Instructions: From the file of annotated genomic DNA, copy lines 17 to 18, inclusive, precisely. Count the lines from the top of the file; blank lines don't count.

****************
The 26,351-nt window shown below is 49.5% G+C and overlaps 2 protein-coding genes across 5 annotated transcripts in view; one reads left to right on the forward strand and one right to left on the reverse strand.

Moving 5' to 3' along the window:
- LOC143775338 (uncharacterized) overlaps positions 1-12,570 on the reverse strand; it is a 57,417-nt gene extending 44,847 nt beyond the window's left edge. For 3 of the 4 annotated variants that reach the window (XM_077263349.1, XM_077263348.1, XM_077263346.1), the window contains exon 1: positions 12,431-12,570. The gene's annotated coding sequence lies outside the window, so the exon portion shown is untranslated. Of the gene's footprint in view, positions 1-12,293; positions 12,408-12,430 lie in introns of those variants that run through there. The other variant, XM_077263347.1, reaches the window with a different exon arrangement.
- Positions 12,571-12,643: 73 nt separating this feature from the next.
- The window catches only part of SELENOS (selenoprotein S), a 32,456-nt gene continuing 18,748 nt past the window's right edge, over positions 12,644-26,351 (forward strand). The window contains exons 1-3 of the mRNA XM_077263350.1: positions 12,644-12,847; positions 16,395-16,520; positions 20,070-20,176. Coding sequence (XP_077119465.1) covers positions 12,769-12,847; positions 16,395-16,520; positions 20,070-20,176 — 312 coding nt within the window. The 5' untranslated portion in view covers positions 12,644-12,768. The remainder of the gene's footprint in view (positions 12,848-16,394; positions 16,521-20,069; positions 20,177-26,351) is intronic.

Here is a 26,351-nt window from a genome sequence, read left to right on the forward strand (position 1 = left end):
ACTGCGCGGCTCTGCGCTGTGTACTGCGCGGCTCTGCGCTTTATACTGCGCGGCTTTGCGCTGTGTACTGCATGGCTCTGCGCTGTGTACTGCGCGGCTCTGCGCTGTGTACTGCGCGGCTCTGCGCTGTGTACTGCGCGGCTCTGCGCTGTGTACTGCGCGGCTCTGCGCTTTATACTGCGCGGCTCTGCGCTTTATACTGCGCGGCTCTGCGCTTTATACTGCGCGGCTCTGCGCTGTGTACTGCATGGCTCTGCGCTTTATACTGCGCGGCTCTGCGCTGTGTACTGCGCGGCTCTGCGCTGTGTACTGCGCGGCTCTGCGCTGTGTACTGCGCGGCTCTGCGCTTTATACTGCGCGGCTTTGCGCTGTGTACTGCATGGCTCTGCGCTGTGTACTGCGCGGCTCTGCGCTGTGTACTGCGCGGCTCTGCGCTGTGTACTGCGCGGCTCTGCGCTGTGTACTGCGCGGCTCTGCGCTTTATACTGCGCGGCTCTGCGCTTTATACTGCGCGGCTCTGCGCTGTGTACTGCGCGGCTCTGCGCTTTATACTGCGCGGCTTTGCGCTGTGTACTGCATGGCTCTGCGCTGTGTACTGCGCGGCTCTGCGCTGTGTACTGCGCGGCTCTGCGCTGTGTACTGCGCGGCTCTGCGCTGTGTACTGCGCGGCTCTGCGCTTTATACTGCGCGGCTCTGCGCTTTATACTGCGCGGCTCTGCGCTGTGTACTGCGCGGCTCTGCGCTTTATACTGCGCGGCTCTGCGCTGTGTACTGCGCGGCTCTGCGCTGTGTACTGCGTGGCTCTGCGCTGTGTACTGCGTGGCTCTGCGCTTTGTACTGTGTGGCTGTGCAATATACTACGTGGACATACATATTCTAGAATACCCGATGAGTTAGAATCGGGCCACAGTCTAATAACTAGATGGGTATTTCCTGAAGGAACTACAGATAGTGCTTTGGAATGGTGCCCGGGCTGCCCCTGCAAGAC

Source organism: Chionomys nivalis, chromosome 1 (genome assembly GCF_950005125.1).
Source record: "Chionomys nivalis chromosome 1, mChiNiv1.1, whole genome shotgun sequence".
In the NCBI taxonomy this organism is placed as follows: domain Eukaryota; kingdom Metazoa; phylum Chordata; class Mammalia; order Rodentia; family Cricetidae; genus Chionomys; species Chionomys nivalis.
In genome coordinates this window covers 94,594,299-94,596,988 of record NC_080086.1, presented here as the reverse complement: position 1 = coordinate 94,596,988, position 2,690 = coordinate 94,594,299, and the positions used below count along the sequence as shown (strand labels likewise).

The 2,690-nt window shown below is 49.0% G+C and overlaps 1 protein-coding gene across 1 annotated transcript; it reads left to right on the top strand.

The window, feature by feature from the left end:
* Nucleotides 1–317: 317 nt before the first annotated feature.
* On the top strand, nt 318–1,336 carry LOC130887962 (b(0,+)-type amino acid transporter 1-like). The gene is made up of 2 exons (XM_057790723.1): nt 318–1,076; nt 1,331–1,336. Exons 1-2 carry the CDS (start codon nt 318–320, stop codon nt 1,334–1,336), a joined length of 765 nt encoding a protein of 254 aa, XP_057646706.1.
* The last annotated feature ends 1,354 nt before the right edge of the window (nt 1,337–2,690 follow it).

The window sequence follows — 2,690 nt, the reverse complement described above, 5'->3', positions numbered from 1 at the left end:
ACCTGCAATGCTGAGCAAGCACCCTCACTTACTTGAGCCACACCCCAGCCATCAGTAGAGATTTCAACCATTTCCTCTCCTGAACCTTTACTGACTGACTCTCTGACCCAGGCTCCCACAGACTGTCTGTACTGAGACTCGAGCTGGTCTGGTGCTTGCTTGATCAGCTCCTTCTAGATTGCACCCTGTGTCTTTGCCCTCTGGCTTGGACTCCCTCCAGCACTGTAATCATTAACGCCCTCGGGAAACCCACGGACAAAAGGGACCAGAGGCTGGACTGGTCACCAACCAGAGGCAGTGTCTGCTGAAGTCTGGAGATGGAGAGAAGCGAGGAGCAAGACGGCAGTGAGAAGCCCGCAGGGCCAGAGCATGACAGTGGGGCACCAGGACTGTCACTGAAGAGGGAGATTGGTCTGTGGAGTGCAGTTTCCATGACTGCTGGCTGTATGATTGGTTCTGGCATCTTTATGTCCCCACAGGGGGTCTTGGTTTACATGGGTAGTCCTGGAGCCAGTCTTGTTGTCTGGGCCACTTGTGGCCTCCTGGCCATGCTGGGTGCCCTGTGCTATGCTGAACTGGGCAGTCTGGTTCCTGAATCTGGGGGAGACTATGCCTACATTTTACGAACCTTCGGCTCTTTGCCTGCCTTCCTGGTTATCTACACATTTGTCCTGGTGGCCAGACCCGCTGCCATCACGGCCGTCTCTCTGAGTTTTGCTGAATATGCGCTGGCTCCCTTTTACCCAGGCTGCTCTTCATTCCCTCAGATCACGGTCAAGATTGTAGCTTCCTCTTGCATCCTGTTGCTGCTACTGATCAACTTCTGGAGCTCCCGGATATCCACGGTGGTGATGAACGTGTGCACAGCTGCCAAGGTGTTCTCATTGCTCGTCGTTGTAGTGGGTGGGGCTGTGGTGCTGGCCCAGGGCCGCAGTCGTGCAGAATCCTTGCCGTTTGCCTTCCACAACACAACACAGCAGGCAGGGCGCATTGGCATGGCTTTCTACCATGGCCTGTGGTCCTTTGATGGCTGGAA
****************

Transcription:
The window sequence follows — 2,690 nt, the reverse complement described above, 5'->3', positions numbered from 1 at the left end:
ACCTGCAATGCTGAGCAAGCACCCTCACTTACTTGAGCCACACCCCAGCCATCAGTAGAGATTTCAACCATTTCCTCTCCTGAACCTTTACTGACTGACTCTCTGACCCAGGCTCCCACAGACTGTCTGTACTGAGACTCGAGCTGGTCTGGTGCTTGCTTGATCAGCTCCTTCTAGATTGCACCCTGTGTCTTTGCCCTCTGGCTTGGACTCCCTCCAGCACTGTAATCATTAACGCCCTCGGGAAACCCACGGACAAAAGGGACCAGAGGCTGGACTGGTCACCAACCAGAGGCAGTGTCTGCTGAAGTCTGGAGATGGAGAGAAGCGAGGAGCAAGACGGCAGTGAGAAGCCCGCAGGGCCAGAGCATGACAGTGGGGCACCAGGACTGTCACTGAAGAGGGAGATTGGTCTGTGGAGTGCAGTTTCCATGACTGCTGGCTGTATGATTGGTTCTGGCATCTTTATGTCCCCACAGGGGGTCTTGGTTTACATGGGTAGTCCTGGAGCCAGTCTTGTTGTCTGGGCCACTTGTGGCCTCCTGGCCATGCTGGGTGCCCTGTGCTATGCTGAACTGGGCAGTCTGGTTCCTGAATCTGGGGGAGACTATGCCTACATTTTACGAACCTTCGGCTCTTTGCCTGCCTTCCTGGTTATCTACACATTTGTCCTGGTGGCCAGACCCGCTGCCATCACGGCCGTCTCTCTGAGTTTTGCTGAATATGCGCTGGCTCCCTTTTACCCAGGCTGCTCTTCATTCCCTCAGATCACGGTCAAGATTGTAGCTTCCTCTTGCATCCTGTTGCTGCTACTGATCAACTTCTGGAGCTCCCGGATATCCACGGTGGTGATGAACGTGTGCACAGCTGCCAAGGTGTTCTCATTGCTCGTCGTTGTAGTGGGTGGGGCTGTGGTGCTGGCCCAGGGCCGCAGTCGTGCAGAATCCTTGCCGTTTGCCTTCCACAACACAACACAGCAGGCAGGGCGCATTGGCATGGCTTTCTACCATGGCCTGTGGTCCTTTGATGGCTGGAA